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Photographer Kirk Jones spent 5 months last summer with three local farmers that produce goods for local farmers’ markets, local restaurants and Community Sponsored Agriculture (CSA’s).  Carrie Sendak, Mama Tee’s Farm, worked backyards and smaller plots around NE Portland and SE Portland while Ted and Laura, Split River Growers, and Grey Horton from Morgans Landing Farm, work land that is on Sauvie Island.

Of particular interest is the size of some of the images. “Using high resolution captures and printing at large scale, I am trying to create a feeling of immersion, capturing each person in their environment in a way that puts them in perspective with their surroundings.”  Some of the large scale Gigapan prints measure over five feet wide.

The photographs will debut SATURDAY, April 6th from 5 to 8pm at:The Best Art Gallery in Portland

1468 NE Alberta St, Portland, OR 97211.

The event will include local produce from one of the photographed farms and pizza from Via Chicago, which got its start as a vendor at the Portland Farmers Market and has also opened a brick-and-mortar location at 2013 NE Alberta.  The venue space and event are sponsored by COUNTRY Financial®.

Additional Photos and Info on the project can be viewed here.

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Food Front Coop

By Barb Skinner

Portland Farmers Market deeply values the whole community that surrounds the market – the farmers, the shoppers, the staff and volunteers, and the sponsors. Without each piece of this puzzle the market would not be able to help farmers thrive and the community benefit from the fresh food and educational programming present at each weekly market. Food Front Cooperative Grocery is a loyal fifth year sponsor with a weekly presence at the NW Market.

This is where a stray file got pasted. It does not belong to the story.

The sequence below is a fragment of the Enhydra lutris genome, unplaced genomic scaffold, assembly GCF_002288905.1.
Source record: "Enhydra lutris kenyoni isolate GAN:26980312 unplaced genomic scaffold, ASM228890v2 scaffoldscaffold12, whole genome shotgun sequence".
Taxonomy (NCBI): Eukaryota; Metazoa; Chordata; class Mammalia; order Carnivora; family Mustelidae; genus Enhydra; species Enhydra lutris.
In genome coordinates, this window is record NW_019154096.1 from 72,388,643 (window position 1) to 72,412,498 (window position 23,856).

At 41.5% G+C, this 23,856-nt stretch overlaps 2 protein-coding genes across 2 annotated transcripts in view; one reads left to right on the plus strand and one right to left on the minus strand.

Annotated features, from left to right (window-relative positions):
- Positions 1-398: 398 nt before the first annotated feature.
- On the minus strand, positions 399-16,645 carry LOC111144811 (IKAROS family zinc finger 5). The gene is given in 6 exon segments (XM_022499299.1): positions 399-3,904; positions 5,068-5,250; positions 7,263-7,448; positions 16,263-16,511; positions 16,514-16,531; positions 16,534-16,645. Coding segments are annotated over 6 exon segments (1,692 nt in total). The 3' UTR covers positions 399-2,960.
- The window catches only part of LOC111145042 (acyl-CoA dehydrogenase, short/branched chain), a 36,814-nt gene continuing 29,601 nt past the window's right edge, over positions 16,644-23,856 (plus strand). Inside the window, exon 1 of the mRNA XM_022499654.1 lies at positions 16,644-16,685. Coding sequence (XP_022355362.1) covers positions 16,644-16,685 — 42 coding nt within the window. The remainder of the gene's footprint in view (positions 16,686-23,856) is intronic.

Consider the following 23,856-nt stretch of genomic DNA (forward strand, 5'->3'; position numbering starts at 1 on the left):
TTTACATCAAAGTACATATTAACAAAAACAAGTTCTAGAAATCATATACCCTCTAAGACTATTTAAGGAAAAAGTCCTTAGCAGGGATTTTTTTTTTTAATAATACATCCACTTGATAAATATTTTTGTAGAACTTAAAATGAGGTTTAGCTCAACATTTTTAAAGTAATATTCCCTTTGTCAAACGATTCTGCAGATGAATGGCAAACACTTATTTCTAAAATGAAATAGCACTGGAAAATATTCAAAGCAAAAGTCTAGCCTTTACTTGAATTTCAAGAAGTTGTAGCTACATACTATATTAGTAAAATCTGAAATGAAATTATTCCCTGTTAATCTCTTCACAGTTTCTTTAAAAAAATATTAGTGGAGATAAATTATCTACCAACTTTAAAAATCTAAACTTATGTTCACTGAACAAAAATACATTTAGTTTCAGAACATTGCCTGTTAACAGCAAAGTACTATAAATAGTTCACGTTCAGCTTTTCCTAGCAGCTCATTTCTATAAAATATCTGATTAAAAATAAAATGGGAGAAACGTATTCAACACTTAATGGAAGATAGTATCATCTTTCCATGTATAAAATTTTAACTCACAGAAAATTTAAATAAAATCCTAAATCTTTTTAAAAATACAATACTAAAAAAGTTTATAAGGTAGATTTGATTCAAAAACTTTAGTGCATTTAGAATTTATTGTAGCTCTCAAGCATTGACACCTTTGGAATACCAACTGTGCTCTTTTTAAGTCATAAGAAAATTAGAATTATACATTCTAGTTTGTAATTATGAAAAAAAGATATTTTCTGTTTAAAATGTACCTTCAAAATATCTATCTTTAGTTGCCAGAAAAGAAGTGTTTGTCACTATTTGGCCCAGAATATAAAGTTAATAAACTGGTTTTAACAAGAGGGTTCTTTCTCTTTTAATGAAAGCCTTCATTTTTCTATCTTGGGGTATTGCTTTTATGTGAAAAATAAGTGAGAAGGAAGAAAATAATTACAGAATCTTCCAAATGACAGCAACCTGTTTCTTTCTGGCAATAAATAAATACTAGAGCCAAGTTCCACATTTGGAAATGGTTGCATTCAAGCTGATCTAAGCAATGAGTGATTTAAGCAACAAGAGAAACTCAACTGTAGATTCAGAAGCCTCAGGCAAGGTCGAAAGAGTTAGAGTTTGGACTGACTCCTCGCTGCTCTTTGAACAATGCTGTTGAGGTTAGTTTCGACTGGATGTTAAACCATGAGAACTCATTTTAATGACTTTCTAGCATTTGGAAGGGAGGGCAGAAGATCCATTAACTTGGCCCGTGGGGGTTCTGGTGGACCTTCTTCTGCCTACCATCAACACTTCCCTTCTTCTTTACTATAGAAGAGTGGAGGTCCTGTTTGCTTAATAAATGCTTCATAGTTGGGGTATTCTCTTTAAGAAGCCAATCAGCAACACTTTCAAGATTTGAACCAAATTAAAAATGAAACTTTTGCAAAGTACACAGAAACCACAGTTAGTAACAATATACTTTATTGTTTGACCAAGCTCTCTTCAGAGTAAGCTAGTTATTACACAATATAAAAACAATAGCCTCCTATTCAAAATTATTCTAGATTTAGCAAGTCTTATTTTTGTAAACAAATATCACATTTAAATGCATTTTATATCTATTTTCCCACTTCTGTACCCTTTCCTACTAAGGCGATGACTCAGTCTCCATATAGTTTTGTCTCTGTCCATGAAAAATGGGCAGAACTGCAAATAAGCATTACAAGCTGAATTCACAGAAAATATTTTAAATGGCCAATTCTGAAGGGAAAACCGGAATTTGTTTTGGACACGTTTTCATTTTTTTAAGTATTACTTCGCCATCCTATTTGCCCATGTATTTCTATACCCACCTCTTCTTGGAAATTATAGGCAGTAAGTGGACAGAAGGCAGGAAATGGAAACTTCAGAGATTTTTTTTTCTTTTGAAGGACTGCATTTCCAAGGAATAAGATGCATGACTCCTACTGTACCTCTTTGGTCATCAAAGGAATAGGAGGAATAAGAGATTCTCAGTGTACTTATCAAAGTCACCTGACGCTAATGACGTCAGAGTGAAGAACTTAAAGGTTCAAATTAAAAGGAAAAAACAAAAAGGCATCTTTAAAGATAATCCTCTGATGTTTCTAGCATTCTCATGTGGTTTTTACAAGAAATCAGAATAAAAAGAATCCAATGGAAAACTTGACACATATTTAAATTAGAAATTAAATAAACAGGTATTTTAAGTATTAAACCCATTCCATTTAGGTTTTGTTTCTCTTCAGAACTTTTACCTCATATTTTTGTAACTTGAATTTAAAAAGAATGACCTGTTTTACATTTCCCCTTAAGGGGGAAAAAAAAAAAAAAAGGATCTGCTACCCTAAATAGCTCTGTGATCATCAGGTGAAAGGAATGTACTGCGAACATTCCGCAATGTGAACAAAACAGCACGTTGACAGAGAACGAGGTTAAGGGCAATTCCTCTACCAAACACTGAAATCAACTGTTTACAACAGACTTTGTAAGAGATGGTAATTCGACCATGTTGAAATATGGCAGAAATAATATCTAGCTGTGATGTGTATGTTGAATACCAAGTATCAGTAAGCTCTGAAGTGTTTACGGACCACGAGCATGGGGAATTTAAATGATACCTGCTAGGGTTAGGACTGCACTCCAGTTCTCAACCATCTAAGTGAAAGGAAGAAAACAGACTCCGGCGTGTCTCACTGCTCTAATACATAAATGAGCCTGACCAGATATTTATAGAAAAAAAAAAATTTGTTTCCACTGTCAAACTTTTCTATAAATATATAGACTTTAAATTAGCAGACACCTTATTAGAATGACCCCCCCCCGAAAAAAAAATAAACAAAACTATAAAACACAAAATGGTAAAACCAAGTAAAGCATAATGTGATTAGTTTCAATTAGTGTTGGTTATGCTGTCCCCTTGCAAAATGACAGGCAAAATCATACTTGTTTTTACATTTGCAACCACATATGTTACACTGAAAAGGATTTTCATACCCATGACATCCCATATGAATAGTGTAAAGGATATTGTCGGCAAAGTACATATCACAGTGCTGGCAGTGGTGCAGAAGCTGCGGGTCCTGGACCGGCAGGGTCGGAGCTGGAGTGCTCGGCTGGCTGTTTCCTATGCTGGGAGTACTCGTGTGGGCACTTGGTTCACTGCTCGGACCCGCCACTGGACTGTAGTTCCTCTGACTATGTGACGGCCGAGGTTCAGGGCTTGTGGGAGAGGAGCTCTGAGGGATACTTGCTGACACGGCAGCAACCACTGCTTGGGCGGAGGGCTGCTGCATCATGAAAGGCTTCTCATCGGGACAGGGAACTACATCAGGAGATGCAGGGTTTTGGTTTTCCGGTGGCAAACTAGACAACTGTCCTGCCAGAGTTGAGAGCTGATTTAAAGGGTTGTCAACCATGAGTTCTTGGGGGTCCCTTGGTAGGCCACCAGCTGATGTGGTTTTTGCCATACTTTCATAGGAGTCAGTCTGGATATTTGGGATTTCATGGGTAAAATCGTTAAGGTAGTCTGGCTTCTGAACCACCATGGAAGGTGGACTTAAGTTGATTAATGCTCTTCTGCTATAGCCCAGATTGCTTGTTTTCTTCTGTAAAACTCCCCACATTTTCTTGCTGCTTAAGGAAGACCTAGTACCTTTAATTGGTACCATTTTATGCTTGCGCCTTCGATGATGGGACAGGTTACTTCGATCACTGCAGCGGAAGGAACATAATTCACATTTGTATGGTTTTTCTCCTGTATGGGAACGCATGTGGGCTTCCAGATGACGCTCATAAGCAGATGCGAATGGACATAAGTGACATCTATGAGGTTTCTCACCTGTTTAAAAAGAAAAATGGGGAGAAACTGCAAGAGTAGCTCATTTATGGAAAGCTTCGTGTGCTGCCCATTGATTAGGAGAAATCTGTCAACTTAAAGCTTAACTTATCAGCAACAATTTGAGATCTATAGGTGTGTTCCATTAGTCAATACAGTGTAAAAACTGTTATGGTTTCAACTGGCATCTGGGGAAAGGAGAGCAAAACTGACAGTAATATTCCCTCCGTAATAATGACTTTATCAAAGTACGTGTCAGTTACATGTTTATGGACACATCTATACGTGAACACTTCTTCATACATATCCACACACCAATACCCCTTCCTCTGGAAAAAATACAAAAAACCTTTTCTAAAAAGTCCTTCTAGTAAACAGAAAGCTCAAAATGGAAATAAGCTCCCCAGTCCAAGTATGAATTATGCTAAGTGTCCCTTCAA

Food Front Coop has two store locations – in NW Portland and Hillsdale – and is a wonderful partner and complement to Portland Farmers Market shoppers in a variety of ways. On a practical level, many of the packaged and prepared foods that are not available at farmers markets are sold at Food Front. And don’t think that because they are packaged means they traveled a great distance to get to your table – from granola bars to salsa to prepared meals, Food Front seeks local suppliers.  In fact, another sponsor of the Portland Farmers Market, Dave’s Killer Bread, did their first ever store demo at Food Front, and their products are still carried there.

A key focus of Food Front – and PFM – is to provide educational opportunities for the community to connect with local farmers, which supports their mission to both provide wholesome food and bridge the gap between local producers and the people of Portland. Some of these educational opportunities include an annual farm tour open to the public, and future plans for elementary school trips to the Sauvie Island Center, and regular register fundraisers for a variety of local non-profits. By connecting shoppers with farmers through educational opportunities as well as providing the community an outlet for supporting other local organizations, Food Front makes buying, preparing, and of course EATING delicious local food a more meaningful part of our lives.

So what is the relationship like between Food Front and Portland Farmers Market? 100% supportive in both directions. PFM relies on the support of local businesses like Food Front to fund educational outreach as well as keep vendors’ fees low. And Food Front loves having a weekly presence at the NW Market. In the words of Food Front’s Director of Marketing & Outreach, Jessica Miller, “Being a market sponsor allows us to connect with community members and local farmers and producers simultaneously. Food Front’s contribution to the NW Market is another way we can support local farmers and producers outside of our daily store operations.”